The relationship between our Base of Support (BOS) and our Centre of Mass (COM) may be more important than originally considered; I think of it as “Mass Management”, how we manage our mass is probably more important than what our muscles are doing and what our joints are doing; it has become very clear that this relationship is influencing the internal make up of the body – and must not be forgotten that the internal make up can of course influence this relationship…
The video shows Chris standing on a force plate or pressure platform, the AM3 platform, which records pressure and feeds it into the Footwork Pro software on the computer. It shows his Centre of gravity, a vertical representation of his COM position – which sits at approx L4/L5 in the spine or an inch or so below the naval. When you watch the video you’ll notice why I suggest that “human beings cannot stand still”, the COG on the visual is moving about all over the place. This gave me the original insight into our second Big Rule of motion; “Joints ACT; muscles REACT” part of the WTF process.
The software gives us information such as how the patient bears their weight. Are they weight bearing more left? More right? More forwards in the forefeet or back in the heels? It also gives us percentage weight bearing in the four quadrants of right / left forefoot and right / left rearfoot.
You’ll notice that Chris at the time of filming was holding his weight 53% right foot and 47% left foot, which, believe it or not will be influencing his skeletal make up and global posture.
The Base of Support is the area we get when we draw around both feet and the space in between, the area in which the Centre of Gravity likes to remain. It’s comfort zone ☺
The Base of support is important to understand because the way we change our BOS when we walk / move and how we hold our BOS in stance is a real indicator as to how the body is holding itself above the platform. It gives us insight into how the body is moving.
When Chris moves his body to the right, the COG moves towards the right; as he moves his body to the left, the COG moves towards the left – but no matter how far he goes it never moves outside the perimeter of the BOS.
Interestingly asking a person to stand on one foot changes the BOS from a shape around both feet to a shape around the one foot only. Watch his COG instantly jump inside the BOS and safely back inside the perimeter, back in it’s “comfort zone”.
This is the critical factor for staying upright! Your COG/COM must sit inside the BOS if you are to stay upright.
In the WTF book I outline a couple of reasons. When our COM leaves our BOS one of two things can happen:
- we fall over OR:
- We must adjust our stance in order to keep the COG inside our BOS.
What happens is Chris takes his left foot off the ground, going from a large BOS where the COG happily sat to a much smaller BOS inside which the COG must now sit. He adjusts his stance in order to keep the COG inside his BOS.
With that COG representing the position of his L4/L5 it must mean that the whole pelvis and spine have also shifted too – you’ll know this if you have ever attempted to keep your spine and pelvis neutral and upright when taking one foot off the floor… you’ll always fall into the space your foot just left behind… TIMBERRRRR….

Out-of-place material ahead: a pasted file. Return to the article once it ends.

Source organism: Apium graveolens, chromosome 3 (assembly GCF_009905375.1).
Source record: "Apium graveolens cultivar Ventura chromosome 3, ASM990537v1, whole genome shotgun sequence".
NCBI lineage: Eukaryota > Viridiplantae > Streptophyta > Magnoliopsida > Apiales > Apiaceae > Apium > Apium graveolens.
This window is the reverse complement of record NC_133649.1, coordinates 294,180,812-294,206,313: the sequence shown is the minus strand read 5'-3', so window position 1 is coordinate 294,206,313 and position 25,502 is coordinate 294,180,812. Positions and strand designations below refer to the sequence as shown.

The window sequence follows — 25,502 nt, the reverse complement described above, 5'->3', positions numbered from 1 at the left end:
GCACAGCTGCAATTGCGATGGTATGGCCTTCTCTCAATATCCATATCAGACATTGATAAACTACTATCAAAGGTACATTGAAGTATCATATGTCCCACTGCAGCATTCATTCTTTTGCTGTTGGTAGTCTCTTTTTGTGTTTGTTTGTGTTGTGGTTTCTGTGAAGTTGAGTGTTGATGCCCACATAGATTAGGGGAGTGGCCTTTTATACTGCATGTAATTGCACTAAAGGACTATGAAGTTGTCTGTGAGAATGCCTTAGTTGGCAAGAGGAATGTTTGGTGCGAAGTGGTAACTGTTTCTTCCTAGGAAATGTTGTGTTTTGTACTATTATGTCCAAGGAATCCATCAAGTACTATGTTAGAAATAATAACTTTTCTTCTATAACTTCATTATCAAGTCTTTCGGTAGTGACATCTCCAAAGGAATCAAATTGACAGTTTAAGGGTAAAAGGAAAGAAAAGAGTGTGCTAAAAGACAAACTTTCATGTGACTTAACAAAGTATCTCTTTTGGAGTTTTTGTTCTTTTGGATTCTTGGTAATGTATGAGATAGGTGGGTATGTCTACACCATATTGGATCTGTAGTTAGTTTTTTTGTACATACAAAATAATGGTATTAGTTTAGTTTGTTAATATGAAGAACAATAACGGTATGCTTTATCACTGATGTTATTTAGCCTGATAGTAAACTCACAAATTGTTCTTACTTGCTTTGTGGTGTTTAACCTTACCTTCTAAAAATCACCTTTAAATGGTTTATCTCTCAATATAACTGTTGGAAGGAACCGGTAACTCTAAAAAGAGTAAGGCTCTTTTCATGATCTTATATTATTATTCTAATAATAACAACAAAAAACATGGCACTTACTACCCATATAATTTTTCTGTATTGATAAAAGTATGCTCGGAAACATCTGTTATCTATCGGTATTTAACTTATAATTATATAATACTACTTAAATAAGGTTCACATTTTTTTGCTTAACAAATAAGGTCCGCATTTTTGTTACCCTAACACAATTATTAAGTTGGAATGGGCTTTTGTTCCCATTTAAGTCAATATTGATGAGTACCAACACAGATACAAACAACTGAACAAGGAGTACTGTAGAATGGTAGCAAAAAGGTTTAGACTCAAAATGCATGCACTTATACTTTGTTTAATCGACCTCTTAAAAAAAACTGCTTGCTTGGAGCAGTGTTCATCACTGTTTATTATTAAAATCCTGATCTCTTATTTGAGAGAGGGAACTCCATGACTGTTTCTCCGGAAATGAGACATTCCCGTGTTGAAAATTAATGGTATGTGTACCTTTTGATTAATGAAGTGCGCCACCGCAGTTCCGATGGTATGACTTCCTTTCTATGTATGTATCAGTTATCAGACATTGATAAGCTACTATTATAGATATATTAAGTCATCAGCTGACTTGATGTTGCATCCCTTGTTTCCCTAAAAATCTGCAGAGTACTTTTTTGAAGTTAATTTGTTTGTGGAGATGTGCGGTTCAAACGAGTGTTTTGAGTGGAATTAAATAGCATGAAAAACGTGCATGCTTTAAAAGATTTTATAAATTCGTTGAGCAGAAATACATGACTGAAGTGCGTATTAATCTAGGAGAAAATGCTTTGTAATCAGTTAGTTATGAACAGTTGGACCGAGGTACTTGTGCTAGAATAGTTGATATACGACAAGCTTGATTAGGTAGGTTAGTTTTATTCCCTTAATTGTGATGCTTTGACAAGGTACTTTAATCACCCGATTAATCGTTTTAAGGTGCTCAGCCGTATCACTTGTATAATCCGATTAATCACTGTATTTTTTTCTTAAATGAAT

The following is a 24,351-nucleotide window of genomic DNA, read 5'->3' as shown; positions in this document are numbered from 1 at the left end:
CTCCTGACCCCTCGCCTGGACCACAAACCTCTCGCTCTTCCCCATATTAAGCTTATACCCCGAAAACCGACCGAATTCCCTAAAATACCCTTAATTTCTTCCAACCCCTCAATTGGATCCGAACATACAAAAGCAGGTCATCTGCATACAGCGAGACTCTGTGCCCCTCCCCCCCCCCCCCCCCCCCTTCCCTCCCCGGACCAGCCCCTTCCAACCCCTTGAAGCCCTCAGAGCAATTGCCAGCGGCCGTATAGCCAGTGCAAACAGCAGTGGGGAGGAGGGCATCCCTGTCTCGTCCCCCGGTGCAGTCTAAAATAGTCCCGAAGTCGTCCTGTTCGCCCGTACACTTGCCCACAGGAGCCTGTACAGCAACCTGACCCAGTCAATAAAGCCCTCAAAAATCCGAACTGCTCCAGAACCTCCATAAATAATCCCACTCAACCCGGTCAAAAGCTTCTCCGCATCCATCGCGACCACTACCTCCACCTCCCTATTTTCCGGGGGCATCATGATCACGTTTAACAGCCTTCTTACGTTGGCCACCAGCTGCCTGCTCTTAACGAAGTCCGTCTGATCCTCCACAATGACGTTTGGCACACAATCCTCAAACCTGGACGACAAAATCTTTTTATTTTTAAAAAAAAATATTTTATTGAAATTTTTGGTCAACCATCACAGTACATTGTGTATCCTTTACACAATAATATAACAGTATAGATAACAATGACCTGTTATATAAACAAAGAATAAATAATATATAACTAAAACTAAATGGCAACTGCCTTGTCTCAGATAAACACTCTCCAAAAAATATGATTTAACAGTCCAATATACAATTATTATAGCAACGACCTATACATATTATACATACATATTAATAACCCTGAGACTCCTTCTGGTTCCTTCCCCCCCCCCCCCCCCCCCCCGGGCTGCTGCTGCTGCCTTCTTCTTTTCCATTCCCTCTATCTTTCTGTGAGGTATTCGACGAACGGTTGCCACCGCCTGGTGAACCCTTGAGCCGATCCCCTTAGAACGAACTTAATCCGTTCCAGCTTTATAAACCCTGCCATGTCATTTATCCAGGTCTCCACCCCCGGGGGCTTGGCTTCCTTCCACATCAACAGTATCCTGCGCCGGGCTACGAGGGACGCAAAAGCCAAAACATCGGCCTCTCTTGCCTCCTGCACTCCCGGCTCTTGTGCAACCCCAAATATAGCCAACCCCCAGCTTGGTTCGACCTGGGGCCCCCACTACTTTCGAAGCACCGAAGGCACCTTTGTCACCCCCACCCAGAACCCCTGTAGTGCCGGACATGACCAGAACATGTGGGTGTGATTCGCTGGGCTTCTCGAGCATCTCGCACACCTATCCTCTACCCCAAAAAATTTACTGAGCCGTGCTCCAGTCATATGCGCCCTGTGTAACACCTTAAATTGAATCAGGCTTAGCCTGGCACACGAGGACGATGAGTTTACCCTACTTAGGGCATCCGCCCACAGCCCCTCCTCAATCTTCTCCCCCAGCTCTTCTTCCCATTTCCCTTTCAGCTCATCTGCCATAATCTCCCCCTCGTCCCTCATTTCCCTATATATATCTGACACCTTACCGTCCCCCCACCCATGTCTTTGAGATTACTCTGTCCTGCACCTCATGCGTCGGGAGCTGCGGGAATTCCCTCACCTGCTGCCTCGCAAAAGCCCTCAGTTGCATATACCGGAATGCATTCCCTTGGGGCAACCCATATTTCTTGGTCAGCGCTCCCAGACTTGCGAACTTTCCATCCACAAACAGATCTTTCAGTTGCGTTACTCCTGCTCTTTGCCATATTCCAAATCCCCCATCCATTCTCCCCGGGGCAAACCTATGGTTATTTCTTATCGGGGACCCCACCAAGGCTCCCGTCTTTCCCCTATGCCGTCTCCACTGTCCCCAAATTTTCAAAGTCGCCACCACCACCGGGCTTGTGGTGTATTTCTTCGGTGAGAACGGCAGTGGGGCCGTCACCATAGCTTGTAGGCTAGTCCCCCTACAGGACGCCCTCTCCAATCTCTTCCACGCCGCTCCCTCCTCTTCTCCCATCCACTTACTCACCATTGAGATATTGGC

When shift from standing on two feet to one foot, there is a whole structural skeletal exchange happening in that moment – when you change ANYTHING; you change EVERYTHING!
You’ll see that when I challenge Chris’s BOS, by pulling him to his left and ensuring the COG leaves his BOS, he quickly reorganizes his posture to bring his COM back inside the BOS to prevent him from falling over. He steps his right foot over his left to do so. I pause the moment in the video where you can see this newly organized COG / BOS relationship in place.
This is a small example of how we strive to maintain our COM inside our BOS in everything we do, from our stance posture to our walking gait and from high velocity movements in our sports to balancing on our hands and other things…
Walking is no different of course, how we choose to take a step forward is actually to send our COM forwards, breaching our BOS, in essence, forcing us to place a leg forward where we can receive the travelling COG in the new BOS under the striking heel. The Flow Motion Model maps the journey of this COG and it’s relationship with the Centre of Pressure (COP) through the weight bearing moments of gait – from Strike through to Propulsion - until the COG again leaves the BOS on one foot bravely seeking a new BOS under the opposite striking heel.
Can your patients comfortably weight bear on both feet? Are they doing their best to keep their weight in their back foot when it should be being transferred to their front foot? Why might they do that? Could it be in relation to their injury history? Turns out that many people who have experienced inversion sprains for instance remain unhappy about transferring their weight fully into that previously busted ankle thus changing the way they hold their Centre of Mass and thus their posture. When this patient complains of opposite side back pain due to this adaptation in their COM, are we thinking about treating the inversion sprain? Even if many years later….?